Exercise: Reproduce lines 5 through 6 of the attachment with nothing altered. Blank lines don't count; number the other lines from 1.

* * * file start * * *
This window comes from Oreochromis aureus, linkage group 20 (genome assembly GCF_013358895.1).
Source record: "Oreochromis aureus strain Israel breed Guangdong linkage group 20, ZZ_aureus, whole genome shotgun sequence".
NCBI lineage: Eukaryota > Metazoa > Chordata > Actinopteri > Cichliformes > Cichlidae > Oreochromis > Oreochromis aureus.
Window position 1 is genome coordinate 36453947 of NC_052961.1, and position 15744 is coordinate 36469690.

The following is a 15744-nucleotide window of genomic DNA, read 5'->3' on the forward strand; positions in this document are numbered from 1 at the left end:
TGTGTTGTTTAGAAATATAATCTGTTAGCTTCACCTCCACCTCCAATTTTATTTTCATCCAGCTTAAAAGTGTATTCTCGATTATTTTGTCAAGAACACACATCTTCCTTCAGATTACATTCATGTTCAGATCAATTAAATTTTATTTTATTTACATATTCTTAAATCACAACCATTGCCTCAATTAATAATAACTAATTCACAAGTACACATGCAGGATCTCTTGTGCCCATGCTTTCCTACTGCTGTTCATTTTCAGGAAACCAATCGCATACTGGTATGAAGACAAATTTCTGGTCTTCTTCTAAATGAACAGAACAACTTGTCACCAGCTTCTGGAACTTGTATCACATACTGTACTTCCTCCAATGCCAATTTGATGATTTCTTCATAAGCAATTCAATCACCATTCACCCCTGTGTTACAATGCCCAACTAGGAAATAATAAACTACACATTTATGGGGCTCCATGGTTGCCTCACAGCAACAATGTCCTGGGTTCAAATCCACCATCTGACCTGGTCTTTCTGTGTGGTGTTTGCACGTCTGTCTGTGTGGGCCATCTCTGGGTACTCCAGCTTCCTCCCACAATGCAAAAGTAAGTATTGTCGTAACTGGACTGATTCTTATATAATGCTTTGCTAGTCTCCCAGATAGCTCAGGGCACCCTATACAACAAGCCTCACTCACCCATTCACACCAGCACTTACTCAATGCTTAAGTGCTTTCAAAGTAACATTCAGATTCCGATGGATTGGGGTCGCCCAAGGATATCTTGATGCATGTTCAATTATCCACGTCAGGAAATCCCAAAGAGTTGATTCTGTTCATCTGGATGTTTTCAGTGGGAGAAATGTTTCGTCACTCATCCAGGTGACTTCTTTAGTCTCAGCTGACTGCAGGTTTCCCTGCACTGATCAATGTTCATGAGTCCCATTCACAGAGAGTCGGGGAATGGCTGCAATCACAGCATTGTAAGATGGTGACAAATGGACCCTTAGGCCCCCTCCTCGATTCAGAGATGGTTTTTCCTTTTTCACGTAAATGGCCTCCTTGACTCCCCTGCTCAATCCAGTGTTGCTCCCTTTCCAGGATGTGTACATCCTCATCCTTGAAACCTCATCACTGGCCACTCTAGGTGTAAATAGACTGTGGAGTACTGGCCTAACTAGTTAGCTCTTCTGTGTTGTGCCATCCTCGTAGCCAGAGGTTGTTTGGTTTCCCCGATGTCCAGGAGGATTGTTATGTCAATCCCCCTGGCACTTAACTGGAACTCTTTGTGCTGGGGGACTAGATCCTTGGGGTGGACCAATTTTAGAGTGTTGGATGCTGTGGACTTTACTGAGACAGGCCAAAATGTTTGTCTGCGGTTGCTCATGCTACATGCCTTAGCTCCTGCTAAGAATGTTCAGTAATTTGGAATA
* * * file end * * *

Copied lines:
The following is a 15744-nucleotide window of genomic DNA, read 5'->3' on the forward strand; positions in this document are numbered from 1 at the left end:
TGTGTTGTTTAGAAATATAATCTGTTAGCTTCACCTCCACCTCCAATTTTATTTTCATCCAGCTTAAAAGTGTATTCTCGATTATTTTGTCAAGAACACACATCTTCCTTCAGATTACATTCATGTTCAGATCAATTAAATTTTATTTTATTTACATATTCTTAAATCACAACCATTGCCTCAATTAATAATAACTAATTCACAAGTACACATGCAGGATCTCTTGTGCCCATGCTTTCCTACTGCTGTTCATTTTCAGGAAACCAATCGCATACTGGTATGAAGACAAATTTCTGGTCTTCTTCTAAATGAACAGAACAACTTGTCACCAGCTTCTGGAACTTGTATCACATACTGTACTTCCTCCAATGCCAATTTGATGATTTCTTCATAAGCAATTCAATCACCATTCACCCCTGTGTTACAATGCCCAACTAGGAAATAATAAACTACACATTTATGGGGCTCCATGGTTGCCTCACAGCAACAATGTCCTGGGTTCAAATCCACCATCTGACCTGGTCTTTCTGTGTGGTGTTTGCACGTCTGTCTGTGTGGGCCATCTCTGGGTACTCCAGCTTCCTCCCACAATGCAAAAGTAAGTATTGTCGTAACTGGACTGATTCTTATATAATGCTTTGCTAGTCTCCCAGATAGCTCAGGGCACCCTATACAACAAGCCTCACTCACCCATTCACACCAGCACTTACTCAATGCTTAAGTGCTTTCAAAGTAACATTCAGATTCCGATGGATTGGGGTCGCCCAAGGATATCTTGATGCATGTTCAATTATCCACGTCAGGAAATCCCAAAGAGTTGATTCTGTTCATCTGGATGTTTTCAGTGGGAGAAATGTTTCGTCACTCATCCAGGTGACTTCTTTAGTCTCAGCTGACTGCAGGTTTCCCTGCACTGATCAATGTTCATGAGTCCCATTCACAGAGAGTCGGGGAATGGCTGCAATCACAGCATTGTAAGATGGTGACAAATGGACCCTTAGGCCCCCTCCTCGATTCAGAGATGGTTTTTCCTTTTTCACGTAAATGGCCTCCTTGACTCCCCTGCTCAATCCAGTGTTGCTCCCTTTCCAGGATGTGTACATCCTCATCCTTGAAACCTCATCACTGGCCACTCTAGGTGTAAATAGACTGTGGAGTACTGGCCTAACTAGTTAGCTCTTCTGTGTTGTGCCATCCTCGTAGCCAGAGGTTGTTTGGTTTCCCCGATGTCCAGGAGGATTGTTATGTCAATCCCCCTGGCACTTAACTGGAACTCTTTGTGCTGGGGGACTAGATCCTTGGGGTGGACCAATTTTAGAGTGTTGGATGCTGTGGACTTTACTGAGACAGGCCAAAATGTTTGTCTGCGGTTGCTCATGCTACATGCCTTAGCTCCTGCTAAGAATGTTCAGTAATTTGGAATA